Tessa’s Weekly Picks – 3D Print a Drink

2021-07-16

Tessa Blokland  

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My summer holidays have finally started! In the Netherlands, we are almost back to the new ‘normal’, but we have to remain cautious for variations of the Coronavirus. If you are planning to go abroad or you are having a vacation in your home country, I have some really nice tips on 3D printed drinks. These could have easily fit in the blog post on unexpected uses of 3D printing, since I had no idea that you could 3D print a drink as well. Anyway, with these 3D printed drinks, it is a fun way to start my holidays. Cheers!

The first drink and the cocktail on the top image are actually not really 3D printed. In fact, the drawings on top are printed on the foamy surface, like a photocopier. Nevertheless, I had to include them for this week’s pick! The Ripple maker printer is made by Israeli-based Ripples.

Print a drink is a 3D printing technology for drinkable liquids, by accurately injecting edible microliter drops into a cocktail. Drop by drop (instead of layer by layer), the robot builds up the 3D structure in a drink.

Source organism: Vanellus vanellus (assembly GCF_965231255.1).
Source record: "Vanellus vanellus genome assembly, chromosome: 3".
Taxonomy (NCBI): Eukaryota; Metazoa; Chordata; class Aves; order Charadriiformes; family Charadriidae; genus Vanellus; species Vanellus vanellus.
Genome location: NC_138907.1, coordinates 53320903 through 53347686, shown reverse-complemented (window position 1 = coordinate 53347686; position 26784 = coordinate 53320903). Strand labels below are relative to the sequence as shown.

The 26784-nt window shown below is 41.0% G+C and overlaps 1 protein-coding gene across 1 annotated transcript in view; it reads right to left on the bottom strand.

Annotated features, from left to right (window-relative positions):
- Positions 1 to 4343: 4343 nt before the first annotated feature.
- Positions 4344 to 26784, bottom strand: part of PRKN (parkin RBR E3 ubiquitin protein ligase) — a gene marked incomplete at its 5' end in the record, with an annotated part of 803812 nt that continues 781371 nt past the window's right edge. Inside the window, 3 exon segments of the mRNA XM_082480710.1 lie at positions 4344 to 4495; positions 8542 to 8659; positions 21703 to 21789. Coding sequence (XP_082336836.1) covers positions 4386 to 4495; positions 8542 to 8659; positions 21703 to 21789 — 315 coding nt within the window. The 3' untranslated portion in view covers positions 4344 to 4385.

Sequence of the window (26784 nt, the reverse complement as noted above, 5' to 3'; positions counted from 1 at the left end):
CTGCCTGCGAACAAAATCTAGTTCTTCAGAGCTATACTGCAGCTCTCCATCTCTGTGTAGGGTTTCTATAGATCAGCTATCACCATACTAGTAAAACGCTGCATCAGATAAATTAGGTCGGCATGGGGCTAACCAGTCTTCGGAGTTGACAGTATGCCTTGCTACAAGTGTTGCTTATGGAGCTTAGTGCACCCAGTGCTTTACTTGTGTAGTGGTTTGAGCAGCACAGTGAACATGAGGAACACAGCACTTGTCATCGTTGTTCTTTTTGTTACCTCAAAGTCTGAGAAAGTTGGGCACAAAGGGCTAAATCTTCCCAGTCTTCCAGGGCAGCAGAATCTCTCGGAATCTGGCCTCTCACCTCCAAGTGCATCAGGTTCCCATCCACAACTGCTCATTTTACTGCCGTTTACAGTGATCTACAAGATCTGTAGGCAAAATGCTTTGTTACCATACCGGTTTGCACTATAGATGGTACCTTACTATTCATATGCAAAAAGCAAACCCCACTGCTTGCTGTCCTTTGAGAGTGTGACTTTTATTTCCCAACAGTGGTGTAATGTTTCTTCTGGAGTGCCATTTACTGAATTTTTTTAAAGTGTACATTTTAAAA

Canada-based Devoray created 3D printed shapes with natural flavors that dissolve when coming into contact with alcohol and some water.  Each shape has a different taste: the starfish for pink Litchi, a flower for Hawaiian Cosmo, a pineapple for Coco yoyo, and a palm tree for Jelly Bean. Very easy to take with you and mix on any spot you like!

The idea behind  Smart Cups is that ingredients are 3D printed right onto the surface of an eco-friendly bioplastic cup. Thanks to 3D printing it offers a precise dosage; the only thing you have to do is adding water and let the drink mix itself. On the image, you see a variety of energy drinks with all kinds of flavors with different functions.

The last example of a 3D printed drink is from Sugar Lab 3D. By adding an alcoholic drink to 3D printed cocktail bitters the whole experience of making and creating drinks becomes more exciting. Sugar Lab’s own culinary expert Chef James Bickmore-Hutt developed the 3D printed bitters recipe. “3D printing with bitters brings function along with incredible forms because sugar and bitters are critical to so many famous cocktails.  For Valentine’s, the team developed romantic engagement diamonds to adorn Champagne flutes with kaleidoscopic beauty,” as he mentioned on the website.

LEO Lane_Weekly Pick_3D Print a Drink

Each of Tessa’s weekly picks is a curated group of 3D printed designs, based on the week’s chosen theme. If you would like to offer a theme for Tessa, or if you have your 3D printed weekly picks you would like to see featured, please let us know by commenting below. Subscribe to the newsletter to get the latest weekly picks every week in your mailbox.

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